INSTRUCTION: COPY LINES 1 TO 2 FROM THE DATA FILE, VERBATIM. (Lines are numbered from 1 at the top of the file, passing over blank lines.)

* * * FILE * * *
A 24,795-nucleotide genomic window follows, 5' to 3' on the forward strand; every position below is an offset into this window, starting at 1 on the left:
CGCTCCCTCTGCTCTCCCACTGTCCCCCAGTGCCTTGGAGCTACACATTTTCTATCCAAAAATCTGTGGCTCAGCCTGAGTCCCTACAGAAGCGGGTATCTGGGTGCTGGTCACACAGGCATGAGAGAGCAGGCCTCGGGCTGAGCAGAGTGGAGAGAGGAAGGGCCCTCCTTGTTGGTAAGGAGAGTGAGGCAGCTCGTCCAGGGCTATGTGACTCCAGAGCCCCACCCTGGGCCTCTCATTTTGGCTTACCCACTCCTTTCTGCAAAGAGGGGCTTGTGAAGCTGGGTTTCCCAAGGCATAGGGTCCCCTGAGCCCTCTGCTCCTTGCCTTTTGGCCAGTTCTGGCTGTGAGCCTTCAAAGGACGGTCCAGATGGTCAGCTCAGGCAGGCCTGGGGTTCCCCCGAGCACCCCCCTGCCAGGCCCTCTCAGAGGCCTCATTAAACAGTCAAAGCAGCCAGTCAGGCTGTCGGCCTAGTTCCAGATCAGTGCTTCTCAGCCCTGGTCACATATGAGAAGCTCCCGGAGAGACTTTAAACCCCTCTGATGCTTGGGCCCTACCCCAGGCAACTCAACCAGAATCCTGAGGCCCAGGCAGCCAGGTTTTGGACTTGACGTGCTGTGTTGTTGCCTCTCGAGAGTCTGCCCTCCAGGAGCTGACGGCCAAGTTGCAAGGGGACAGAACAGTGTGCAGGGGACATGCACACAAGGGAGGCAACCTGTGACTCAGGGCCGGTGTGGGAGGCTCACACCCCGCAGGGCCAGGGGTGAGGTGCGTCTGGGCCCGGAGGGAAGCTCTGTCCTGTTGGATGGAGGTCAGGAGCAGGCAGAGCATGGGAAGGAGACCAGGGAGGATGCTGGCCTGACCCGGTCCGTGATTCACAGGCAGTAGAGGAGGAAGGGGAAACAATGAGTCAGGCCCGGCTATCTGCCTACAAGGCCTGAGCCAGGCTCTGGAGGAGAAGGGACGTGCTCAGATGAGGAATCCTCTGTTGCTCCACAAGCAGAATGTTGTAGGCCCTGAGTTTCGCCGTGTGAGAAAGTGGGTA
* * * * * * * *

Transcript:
A 24,795-nucleotide genomic window follows, 5' to 3' on the forward strand; every position below is an offset into this window, starting at 1 on the left:
CGCTCCCTCTGCTCTCCCACTGTCCCCCAGTGCCTTGGAGCTACACATTTTCTATCCAAAAATCTGTGGCTCAGCCTGAGTCCCTACAGAAGCGGGTATCTGGGTGCTGGTCACACAGGCATGAGAGAGCAGGCCTCGGGCTGAGCAGAGTGGAGAGAGGAAGGGCCCTCCTTGTTGGTAAGGAGAGTGAGGCAGCTCGTCCAGGGCTATGTGACTCCAGAGCCCCACCCTGGGCCTCTCATTTTGGCTTACCCACTCCTTTCTGCAAAGAGGGGCTTGTGAAGCTGGGTTTCCCAAGGCATAGGGTCCCCTGAGCCCTCTGCTCCTTGCCTTTTGGCCAGTTCTGGCTGTGAGCCTTCAAAGGACGGTCCAGATGGTCAGCTCAGGCAGGCCTGGGGTTCCCCCGAGCACCCCCCTGCCAGGCCCTCTCAGAGGCCTCATTAAACAGTCAAAGCAGCCAGTCAGGCTGTCGGCCTAGTTCCAGATCAGTGCTTCTCAGCCCTGGTCACATATGAGAAGCTCCCGGAGAGACTTTAAACCCCTCTGATGCTTGGGCCCTACCCCAGGCAACTCAACCAGAATCCTGAGGCCCAGGCAGCCAGGTTTTGGACTTGACGTGCTGTGTTGTTGCCTCTCGAGAGTCTGCCCTCCAGGAGCTGACGGCCAAGTTGCAAGGGGACAGAACAGTGTGCAGGGGACATGCACACAAGGGAGGCAACCTGTGACTCAGGGCCGGTGTGGGAGGCTCACACCCCGCAGGGCCAGGGGTGAGGTGCGTCTGGGCCCGGAGGGAAGCTCTGTCCTGTTGGATGGAGGTCAGGAGCAGGCAGAGCATGGGAAGGAGACCAGGGAGGATGCTGGCCTGACCCGGTCCGTGATTCACAGGCAGTAGAGGAGGAAGGGGAAACAATGAGTCAGGCCCGGCTATCTGCCTACAAGGCCTGAGCCAGGCTCTGGAGGAGAAGGGACGTGCTCAGATGAGGAATCCTCTGTTGCTCCACAAGCAGAATGTTGTAGGCCCTGAGTTTCGCCGTGTGAGAAAGTGGGTA